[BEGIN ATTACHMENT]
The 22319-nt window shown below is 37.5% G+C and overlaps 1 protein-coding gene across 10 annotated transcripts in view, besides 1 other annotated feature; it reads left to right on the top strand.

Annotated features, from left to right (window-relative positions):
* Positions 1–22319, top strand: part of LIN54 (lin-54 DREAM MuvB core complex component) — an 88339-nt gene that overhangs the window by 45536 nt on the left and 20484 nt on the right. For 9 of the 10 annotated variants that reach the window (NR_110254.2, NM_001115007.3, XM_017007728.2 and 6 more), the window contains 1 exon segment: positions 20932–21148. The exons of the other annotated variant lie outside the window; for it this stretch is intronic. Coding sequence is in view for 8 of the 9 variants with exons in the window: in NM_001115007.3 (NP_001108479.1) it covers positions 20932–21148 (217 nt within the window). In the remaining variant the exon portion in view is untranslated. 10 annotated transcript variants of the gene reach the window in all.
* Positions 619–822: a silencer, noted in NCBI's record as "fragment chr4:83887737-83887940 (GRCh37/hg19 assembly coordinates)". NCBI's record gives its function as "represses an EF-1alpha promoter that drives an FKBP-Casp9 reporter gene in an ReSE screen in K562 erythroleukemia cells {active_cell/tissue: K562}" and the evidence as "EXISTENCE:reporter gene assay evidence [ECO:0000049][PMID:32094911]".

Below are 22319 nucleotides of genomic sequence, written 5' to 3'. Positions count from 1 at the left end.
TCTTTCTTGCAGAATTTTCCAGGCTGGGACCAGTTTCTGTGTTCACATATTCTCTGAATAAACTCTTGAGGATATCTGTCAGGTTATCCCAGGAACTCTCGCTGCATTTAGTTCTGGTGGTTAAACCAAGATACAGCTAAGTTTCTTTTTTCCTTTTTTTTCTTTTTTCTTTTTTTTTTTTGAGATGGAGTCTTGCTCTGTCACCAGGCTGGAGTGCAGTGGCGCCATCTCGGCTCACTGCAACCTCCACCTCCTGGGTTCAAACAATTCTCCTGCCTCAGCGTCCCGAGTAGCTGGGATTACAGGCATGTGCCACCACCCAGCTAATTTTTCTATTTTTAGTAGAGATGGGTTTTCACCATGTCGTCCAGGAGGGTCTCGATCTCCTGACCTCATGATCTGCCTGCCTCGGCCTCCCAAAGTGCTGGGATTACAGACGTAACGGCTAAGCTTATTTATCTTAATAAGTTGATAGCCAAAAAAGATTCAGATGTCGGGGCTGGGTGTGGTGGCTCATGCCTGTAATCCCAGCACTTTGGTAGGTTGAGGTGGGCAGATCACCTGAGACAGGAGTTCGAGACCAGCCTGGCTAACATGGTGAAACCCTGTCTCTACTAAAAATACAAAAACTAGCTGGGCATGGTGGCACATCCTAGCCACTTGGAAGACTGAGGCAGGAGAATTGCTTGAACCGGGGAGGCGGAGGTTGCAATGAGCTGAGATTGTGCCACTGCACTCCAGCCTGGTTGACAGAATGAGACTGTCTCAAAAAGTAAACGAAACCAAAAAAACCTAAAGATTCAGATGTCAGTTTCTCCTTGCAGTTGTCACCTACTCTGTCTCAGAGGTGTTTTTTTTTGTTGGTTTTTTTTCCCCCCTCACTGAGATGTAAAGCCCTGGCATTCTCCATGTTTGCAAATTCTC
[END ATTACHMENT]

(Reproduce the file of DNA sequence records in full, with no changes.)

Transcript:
The 22319-nt window shown below is 37.5% G+C and overlaps 1 protein-coding gene across 10 annotated transcripts in view, besides 1 other annotated feature; it reads left to right on the top strand.

Annotated features, from left to right (window-relative positions):
* Positions 1–22319, top strand: part of LIN54 (lin-54 DREAM MuvB core complex component) — an 88339-nt gene that overhangs the window by 45536 nt on the left and 20484 nt on the right. For 9 of the 10 annotated variants that reach the window (NR_110254.2, NM_001115007.3, XM_017007728.2 and 6 more), the window contains 1 exon segment: positions 20932–21148. The exons of the other annotated variant lie outside the window; for it this stretch is intronic. Coding sequence is in view for 8 of the 9 variants with exons in the window: in NM_001115007.3 (NP_001108479.1) it covers positions 20932–21148 (217 nt within the window). In the remaining variant the exon portion in view is untranslated. 10 annotated transcript variants of the gene reach the window in all.
* Positions 619–822: a silencer, noted in NCBI's record as "fragment chr4:83887737-83887940 (GRCh37/hg19 assembly coordinates)". NCBI's record gives its function as "represses an EF-1alpha promoter that drives an FKBP-Casp9 reporter gene in an ReSE screen in K562 erythroleukemia cells {active_cell/tissue: K562}" and the evidence as "EXISTENCE:reporter gene assay evidence [ECO:0000049][PMID:32094911]".

Below are 22319 nucleotides of genomic sequence, written 5' to 3'. Positions count from 1 at the left end.
TCTTTCTTGCAGAATTTTCCAGGCTGGGACCAGTTTCTGTGTTCACATATTCTCTGAATAAACTCTTGAGGATATCTGTCAGGTTATCCCAGGAACTCTCGCTGCATTTAGTTCTGGTGGTTAAACCAAGATACAGCTAAGTTTCTTTTTTCCTTTTTTTTCTTTTTTCTTTTTTTTTTTTGAGATGGAGTCTTGCTCTGTCACCAGGCTGGAGTGCAGTGGCGCCATCTCGGCTCACTGCAACCTCCACCTCCTGGGTTCAAACAATTCTCCTGCCTCAGCGTCCCGAGTAGCTGGGATTACAGGCATGTGCCACCACCCAGCTAATTTTTCTATTTTTAGTAGAGATGGGTTTTCACCATGTCGTCCAGGAGGGTCTCGATCTCCTGACCTCATGATCTGCCTGCCTCGGCCTCCCAAAGTGCTGGGATTACAGACGTAACGGCTAAGCTTATTTATCTTAATAAGTTGATAGCCAAAAAAGATTCAGATGTCGGGGCTGGGTGTGGTGGCTCATGCCTGTAATCCCAGCACTTTGGTAGGTTGAGGTGGGCAGATCACCTGAGACAGGAGTTCGAGACCAGCCTGGCTAACATGGTGAAACCCTGTCTCTACTAAAAATACAAAAACTAGCTGGGCATGGTGGCACATCCTAGCCACTTGGAAGACTGAGGCAGGAGAATTGCTTGAACCGGGGAGGCGGAGGTTGCAATGAGCTGAGATTGTGCCACTGCACTCCAGCCTGGTTGACAGAATGAGACTGTCTCAAAAAGTAAACGAAACCAAAAAAACCTAAAGATTCAGATGTCAGTTTCTCCTTGCAGTTGTCACCTACTCTGTCTCAGAGGTGTTTTTTTTTGTTGGTTTTTTTTCCCCCCTCACTGAGATGTAAAGCCCTGGCATTCTCCATGTTTGCAAATTCTC